Final Fantasy IX Review

What’s Important Is Being True to Oneself

There are a few potential different tacks to take with a rerelease of a game of many console generations gone by. There is the straightforward emulation method like retro games use on PSN or the multitude of mini-consoles where a functioning version of the original is made available, but often with nothing done to compensate for the differences between modern televisions and the CRTs of old. This method also relegates modern players to experience the game as it was originally created, warts and all. On the other extreme, a company can remake the classic from the ground up, polishing the original with modern graphics and improved gameplay. However, when Square Enix set out to rerelease Final Fantasy IX on the PC — now available on Switch and Xbox One — the developers settled on an interesting middle ground between these two extremes. New character models and cleaned-up backgrounds are complemented by some “cheats” to smooth out the gameplay for new and returning fans. While it may not be as flashy as the eventual remake of a certain stablemate may be, the changes allow a nearly twenty-year-old game to be just as enjoyable today.

Final Fantasy IX opens in the city of Alexandria. A theatre ship, the Tantalus, has come to put on a performance for the inhabitants. While the town is abuzz with excitement, the ship’s crew has an ulterior motive. Some of the crewmembers, including our lead Zidane, are using the event as a distraction to kidnap the heir to the throne, Princess Garnet. Little do they know that the Princess herself has plans to use this occasion to run away from Alexandria. Her mother, Queen Brahne, has been acting strangely since her husband died and she came under the influence of a suspicious man. After a wild chase across the castle, culminating with Zidane and Garnet stumbling into the play, they now set out together on an adventure that will not only get at what is rotten in Alexandria, but determine the fate of the entire world of Gaia.

The opening to Final Fantasy IX is enchanting; weaving a delightful back-and-forth between the play, the Princess trying to run away, and Zidane trying to kidnap her. The perfect pacing of scenes like these becomes one of the hallmarks of the experience with this game. The balance between combat and story is never lost and there aren’t sections with constant encounters. Throughout the game, the player is bounced back and forth between different parties and varying storylines are picked up and interlaced together in a satisfying way. Pacing is an important component of video games so the player doesn’t spend too long sitting through cutscenes or get frustrated by high encounter rates, and Final Fantasy IX nails this aspect.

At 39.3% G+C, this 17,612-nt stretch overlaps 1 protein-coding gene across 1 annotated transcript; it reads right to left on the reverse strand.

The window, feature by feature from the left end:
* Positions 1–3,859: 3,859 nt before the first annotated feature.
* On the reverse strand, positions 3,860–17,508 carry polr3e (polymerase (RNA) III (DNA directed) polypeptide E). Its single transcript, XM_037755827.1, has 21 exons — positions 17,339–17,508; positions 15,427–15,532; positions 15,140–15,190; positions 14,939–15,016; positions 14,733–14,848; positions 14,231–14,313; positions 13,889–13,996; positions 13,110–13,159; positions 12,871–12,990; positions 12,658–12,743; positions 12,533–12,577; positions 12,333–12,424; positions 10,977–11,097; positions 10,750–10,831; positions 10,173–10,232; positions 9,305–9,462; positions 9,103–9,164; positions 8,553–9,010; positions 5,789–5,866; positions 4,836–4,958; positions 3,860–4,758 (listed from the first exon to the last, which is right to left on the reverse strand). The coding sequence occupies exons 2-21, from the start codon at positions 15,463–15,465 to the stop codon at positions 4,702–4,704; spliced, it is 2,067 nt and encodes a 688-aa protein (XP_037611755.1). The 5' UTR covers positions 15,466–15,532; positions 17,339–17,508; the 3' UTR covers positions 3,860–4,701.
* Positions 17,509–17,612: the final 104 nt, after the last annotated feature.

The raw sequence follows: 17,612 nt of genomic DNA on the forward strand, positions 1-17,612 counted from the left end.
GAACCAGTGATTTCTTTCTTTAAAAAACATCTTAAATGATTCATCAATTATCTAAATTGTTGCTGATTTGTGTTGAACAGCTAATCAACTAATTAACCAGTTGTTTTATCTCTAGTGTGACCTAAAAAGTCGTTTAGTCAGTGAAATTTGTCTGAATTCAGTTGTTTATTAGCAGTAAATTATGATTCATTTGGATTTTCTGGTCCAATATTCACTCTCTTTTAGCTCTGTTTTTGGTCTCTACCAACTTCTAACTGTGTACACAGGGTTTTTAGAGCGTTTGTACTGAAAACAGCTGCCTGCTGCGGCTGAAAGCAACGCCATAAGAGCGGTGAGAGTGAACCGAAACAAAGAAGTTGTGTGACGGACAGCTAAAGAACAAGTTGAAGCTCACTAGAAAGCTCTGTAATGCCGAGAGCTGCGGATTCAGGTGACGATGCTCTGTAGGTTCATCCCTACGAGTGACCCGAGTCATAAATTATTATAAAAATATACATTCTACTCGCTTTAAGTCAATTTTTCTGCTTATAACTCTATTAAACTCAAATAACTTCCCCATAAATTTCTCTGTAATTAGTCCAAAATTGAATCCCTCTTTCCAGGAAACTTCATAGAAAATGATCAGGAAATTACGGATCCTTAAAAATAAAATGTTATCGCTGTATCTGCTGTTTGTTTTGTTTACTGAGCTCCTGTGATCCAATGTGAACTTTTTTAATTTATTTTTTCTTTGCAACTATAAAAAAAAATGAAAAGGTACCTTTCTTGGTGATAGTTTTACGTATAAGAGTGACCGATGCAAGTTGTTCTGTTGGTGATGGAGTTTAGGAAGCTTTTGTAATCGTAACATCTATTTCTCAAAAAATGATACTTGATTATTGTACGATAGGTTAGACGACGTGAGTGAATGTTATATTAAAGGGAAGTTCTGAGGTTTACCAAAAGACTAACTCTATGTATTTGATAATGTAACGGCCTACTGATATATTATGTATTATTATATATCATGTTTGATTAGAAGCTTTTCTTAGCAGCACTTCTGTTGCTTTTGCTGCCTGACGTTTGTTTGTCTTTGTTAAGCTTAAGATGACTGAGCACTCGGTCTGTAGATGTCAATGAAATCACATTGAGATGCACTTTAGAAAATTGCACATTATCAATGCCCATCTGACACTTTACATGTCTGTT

Garnet knows how to put Zidane on the wrong foot.


The cast also makes this game a joy. Zidane is incredibly likable, and discovering his dark past is as entertaining as his attempts to woo the Princess. Speaking of Garnet, she is certainly no damsel in distress; instead, she’s the type to go diving headfirst into danger, making for a fun lead. The rest of the supporting cast is fantastic as well. There’s Freya, the Dragon Knight who is searching for a love that has forgotten her; Steiner, a straight-arrowed and easily exasperated knight from Alexandria who constantly gets into entertaining conflicts with Zidane; Quina, a strange creature that hasn’t met anything that he/she won’t eat; and child mage, Eiko, who must be one of the more tolerable kid characters in a videogame. It’s an eclectic, diverse, and entertaining group, and every interaction between them is a joy.

While the above crew is great, it’s Kuja and Vivi, the final two major cast members, that particularly stand out. Kuja is a perfect Bond-esque villain; displaying utter contempt for the heroes’ ability to thwart his plans. Vivi, on the other hand, is a quiet, young black mage, one of many identical clones that seem to be running around. Vivi’s journey to discover the true nature of the black mages and find meaning in what is doomed to be a short existence is easily the most moving part of Final Fantasy IX.

While the story and characters in IX hold up when compared to modern RPGs, the combat system is showing its age. Like all the PlayStation Final Fantasy entries, it uses a version of the Active Time Battle system with the typical mix of melee, magic, and summoning. There are still a lot of menus to fumble through, and that experience isn’t improved by adding a time component. Additionally, for players who aren’t fully immersed in the Final Fantasy naming conventions, there isn’t an explanation for what the different spells and items do. The turn order is also opaque, leading to needless instances of setting up a healing spell when a revival spell would have worked better after a party member dies in the intervening turns. Having a big magic attack thrown back in the party’s face because the enemy casts reflect after the player has made their choice is never fun.